Organ transplants save thousands of lives every year, but organ donations are still a subject of debate for people. Let’s take a closer look at organ donation.
Organ donation is divided into two categories: lifetime and postmortem. In the US there is a unified medical registry that lists each patient's consent or refusal to be a postmortem organ donor. To declare that you want to donate your organs after your death, you can fill in a form on the website OrganDonor.gov, or when getting or renewing a driver's license. If there is no information in the registry, the decision will be made by the next of kin of the deceased.
People sometimes donate organs while living — the most common is kidney donations, as most people are born with two kidneys and only need one to survive. Kidneys are often donated from a healthy family member to another family member who is suffering from kidney failure of one or both kidneys.
Only paired organs such as the kidney and liver diseases can be transplanted from living donors to recipients because they can regenerate after being partially removed.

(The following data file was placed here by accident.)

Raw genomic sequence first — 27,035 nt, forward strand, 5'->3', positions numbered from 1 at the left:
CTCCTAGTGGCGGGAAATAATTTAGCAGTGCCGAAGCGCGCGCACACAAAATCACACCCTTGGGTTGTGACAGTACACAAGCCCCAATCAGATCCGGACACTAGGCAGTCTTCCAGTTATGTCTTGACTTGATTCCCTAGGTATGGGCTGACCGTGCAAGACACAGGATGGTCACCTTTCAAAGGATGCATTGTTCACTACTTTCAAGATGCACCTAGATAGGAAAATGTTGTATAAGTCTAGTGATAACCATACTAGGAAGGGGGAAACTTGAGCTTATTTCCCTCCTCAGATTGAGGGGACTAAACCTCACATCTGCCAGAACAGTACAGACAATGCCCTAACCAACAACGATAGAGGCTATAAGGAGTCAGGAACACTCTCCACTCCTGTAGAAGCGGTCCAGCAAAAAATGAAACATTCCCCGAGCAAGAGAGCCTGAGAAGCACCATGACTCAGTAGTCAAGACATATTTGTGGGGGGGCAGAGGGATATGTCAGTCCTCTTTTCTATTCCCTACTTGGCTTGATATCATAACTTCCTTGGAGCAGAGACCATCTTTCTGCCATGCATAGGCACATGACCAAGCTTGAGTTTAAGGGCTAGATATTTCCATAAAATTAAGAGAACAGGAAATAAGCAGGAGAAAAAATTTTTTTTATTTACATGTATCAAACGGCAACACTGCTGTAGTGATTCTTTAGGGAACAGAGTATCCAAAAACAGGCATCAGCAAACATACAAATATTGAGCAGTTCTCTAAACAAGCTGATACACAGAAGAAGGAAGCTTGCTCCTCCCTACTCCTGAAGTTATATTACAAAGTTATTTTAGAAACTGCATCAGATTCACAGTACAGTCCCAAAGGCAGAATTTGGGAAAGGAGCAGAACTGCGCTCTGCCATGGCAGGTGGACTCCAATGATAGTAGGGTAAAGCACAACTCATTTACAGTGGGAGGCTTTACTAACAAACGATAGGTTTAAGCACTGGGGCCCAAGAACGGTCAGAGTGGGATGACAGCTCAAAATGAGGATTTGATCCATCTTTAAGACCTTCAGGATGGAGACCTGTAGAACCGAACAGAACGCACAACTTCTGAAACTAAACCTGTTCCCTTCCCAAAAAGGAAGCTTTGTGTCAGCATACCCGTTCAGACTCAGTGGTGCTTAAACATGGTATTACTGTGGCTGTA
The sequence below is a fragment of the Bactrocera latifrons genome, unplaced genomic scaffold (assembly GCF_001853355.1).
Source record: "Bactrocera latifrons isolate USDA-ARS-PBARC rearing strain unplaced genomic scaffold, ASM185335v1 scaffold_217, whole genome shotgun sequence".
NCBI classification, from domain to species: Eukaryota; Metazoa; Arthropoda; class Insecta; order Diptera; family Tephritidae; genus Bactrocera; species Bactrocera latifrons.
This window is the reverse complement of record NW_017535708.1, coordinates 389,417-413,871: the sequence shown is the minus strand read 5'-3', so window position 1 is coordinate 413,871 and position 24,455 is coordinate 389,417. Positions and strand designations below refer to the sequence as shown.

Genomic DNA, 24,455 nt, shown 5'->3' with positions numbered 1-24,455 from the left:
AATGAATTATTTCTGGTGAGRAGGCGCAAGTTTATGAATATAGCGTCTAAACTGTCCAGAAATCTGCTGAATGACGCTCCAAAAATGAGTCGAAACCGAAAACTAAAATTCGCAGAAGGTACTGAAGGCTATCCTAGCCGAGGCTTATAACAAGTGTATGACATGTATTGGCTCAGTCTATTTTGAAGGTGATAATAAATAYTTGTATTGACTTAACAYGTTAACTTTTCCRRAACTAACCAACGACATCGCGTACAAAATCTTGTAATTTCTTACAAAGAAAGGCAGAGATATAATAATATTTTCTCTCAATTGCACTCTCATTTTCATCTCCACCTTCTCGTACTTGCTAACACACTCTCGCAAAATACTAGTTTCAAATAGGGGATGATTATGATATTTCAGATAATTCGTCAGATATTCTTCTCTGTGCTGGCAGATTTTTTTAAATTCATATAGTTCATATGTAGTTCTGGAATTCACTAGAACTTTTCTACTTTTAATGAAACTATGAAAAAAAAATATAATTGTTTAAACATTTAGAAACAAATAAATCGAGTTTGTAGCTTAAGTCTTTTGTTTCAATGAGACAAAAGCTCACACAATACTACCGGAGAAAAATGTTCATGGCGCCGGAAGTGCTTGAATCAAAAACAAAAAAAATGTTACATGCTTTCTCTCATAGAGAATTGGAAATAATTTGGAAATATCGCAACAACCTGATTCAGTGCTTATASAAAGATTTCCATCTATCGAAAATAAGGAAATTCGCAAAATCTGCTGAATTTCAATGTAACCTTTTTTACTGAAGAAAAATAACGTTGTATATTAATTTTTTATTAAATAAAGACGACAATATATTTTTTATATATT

Heart replacement surgery has become very common in recent years. Until recently, pancreas and intestine transplants were rare, but today pancreas and intestine transplants are performed more commonly. In 2016, a uterus transplant was successfully performed for the first time. Uterus transplants remain rare.
Doctors have learned to transplant more than just organs — tendons, skin, heart valves, nerves and veins have been transplanted as well. Corneas are also being transplanted, and research is being done to explore the possibility of retina transplants.
According to the latest data from the World Health Organization, an average of 15 transplants are performed every hour worldwide.
Transplanting intestinal bacteria has also been tried. In a number of diseases, the patient's intestines become unable to independently regulate the balance of bacteria necessary for normal functioning, and transplantation of bacteria from a healthy person to a sick person is very effective as the new flora takes root and subsequently works normally.
he transplantation process, in this case, is, of course, non-surgical: the recipient has microflora injected in the form of a homogenized suspension or in the filtrate of donor fecal solution directly into the colon with a colonoscope, or into the rectum with an enema.
22 October 2021
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